In some works of fiction, such as Pournelle's CoDominium or Card's Ender's Game series, certain planets are settled by specific ethnic groups. However, in novels set in distant futures, e.g. Dune, the inhabitants have usually forgotten about the original settlers.
While some authors choose to treat a planet in depth, considering it to have a wide diversity of geography, climate, politics and culture, others prefer to characterize their planets by some single global characteristic. Many of these uniform settings have become stereotypes, used in a variety of science fictional works. Such stereotypes include: the planet covered by a single city; the planet whose surface is entirely desert; the planet covered by ocean, with no landmasses; the planet on which it is perpetually winter; the planet that is self-aware; and the planet which has been artificially constructed.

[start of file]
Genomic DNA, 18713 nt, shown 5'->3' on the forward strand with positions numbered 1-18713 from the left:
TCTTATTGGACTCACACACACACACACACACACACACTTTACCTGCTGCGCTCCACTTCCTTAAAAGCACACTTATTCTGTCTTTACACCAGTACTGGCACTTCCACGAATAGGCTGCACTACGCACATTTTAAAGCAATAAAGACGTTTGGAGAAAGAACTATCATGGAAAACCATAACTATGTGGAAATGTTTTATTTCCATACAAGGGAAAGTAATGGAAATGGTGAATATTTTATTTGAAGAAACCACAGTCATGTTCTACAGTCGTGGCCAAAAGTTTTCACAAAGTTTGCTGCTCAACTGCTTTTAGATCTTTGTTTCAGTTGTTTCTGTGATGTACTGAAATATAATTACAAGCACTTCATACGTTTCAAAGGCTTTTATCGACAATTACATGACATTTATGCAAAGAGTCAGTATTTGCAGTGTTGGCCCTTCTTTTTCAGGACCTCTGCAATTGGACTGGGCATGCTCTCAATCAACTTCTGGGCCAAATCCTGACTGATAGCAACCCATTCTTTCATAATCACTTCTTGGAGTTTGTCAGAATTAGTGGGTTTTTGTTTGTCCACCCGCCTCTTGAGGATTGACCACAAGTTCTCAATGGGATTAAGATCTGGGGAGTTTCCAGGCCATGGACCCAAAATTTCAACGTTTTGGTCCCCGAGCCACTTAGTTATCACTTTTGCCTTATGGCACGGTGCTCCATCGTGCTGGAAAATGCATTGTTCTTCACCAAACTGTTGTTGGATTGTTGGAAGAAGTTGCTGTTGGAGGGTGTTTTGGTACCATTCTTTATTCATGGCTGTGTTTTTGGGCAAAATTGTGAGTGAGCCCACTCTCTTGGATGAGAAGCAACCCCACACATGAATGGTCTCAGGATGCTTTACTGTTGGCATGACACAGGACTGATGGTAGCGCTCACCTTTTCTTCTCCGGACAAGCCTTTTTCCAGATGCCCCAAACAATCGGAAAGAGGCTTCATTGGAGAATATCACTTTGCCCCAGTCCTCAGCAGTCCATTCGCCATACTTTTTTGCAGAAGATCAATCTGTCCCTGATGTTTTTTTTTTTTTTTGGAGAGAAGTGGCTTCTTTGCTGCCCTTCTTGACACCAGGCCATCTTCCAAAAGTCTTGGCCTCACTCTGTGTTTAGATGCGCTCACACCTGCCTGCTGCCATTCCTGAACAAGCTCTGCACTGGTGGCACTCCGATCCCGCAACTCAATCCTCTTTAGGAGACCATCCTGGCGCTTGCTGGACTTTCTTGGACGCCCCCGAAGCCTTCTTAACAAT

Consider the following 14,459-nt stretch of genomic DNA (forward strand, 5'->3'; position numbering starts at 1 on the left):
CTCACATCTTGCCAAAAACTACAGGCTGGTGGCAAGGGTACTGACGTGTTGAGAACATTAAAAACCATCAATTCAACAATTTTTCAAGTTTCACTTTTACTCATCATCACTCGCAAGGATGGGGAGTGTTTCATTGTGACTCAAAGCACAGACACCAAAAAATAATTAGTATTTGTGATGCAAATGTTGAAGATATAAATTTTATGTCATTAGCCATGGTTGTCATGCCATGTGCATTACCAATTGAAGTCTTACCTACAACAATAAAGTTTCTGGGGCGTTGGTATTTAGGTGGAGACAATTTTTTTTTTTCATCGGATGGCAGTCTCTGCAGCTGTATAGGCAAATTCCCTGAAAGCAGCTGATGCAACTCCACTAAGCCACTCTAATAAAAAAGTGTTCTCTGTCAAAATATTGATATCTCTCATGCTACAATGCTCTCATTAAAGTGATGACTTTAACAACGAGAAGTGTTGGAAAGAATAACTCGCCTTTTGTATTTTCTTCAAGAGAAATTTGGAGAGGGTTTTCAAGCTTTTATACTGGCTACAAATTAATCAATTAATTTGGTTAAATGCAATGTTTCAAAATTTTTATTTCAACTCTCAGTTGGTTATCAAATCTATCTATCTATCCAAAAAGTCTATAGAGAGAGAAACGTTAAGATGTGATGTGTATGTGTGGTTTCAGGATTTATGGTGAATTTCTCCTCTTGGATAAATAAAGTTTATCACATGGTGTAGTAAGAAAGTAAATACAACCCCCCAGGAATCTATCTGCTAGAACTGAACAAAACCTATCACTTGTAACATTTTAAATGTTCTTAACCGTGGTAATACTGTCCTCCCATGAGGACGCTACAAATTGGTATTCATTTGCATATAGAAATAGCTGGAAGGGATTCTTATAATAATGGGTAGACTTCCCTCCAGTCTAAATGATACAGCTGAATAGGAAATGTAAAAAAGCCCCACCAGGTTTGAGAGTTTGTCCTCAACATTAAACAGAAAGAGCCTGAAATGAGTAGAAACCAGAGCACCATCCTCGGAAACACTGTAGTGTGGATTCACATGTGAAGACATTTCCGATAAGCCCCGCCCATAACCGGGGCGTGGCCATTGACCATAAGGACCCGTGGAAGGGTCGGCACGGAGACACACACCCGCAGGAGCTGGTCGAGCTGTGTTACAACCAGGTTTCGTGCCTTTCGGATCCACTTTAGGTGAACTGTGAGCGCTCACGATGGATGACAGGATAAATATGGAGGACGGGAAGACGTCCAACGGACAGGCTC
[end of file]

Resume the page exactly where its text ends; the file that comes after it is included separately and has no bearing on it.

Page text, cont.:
Other planets appear in humorous or comical settings, sometimes spoofing more conventional science fiction. Such planets are often described with no pretense to scientific accuracy; their strange characteristics are primarily intended to amuse.
For the Star Trek universe, a detailed planetary classification system has been devised; it is not actually used by scientists.
For planets from specific fictional milieux, use the following lists and categories:
For a more scientific approach to classifying planet types from Orion's Arm
Ice planets have figured prominently in science fiction, such as Hoth, an ice planet featured in The Empire Strikes Back, or Gethen, an ice planet in the novel The Left Hand of Darkness by Ursula K. Le Guin.
An ice planet named Fichina is featured in the Star Fox video game series.
Ancient Mesa (Ancient Mare in the Japanese version) is a venue in F-Zero Maximum Velocity. Its tracks includes the Split and Skating Circuits. Another ice planet appears in the name of White Land in every other F-Zero games. Described as covered in crystals in the first game, its appearance in the anime F-Zero: Falcon Densetsu and the games based on this media shows ice and snow as the dominant features of this venue.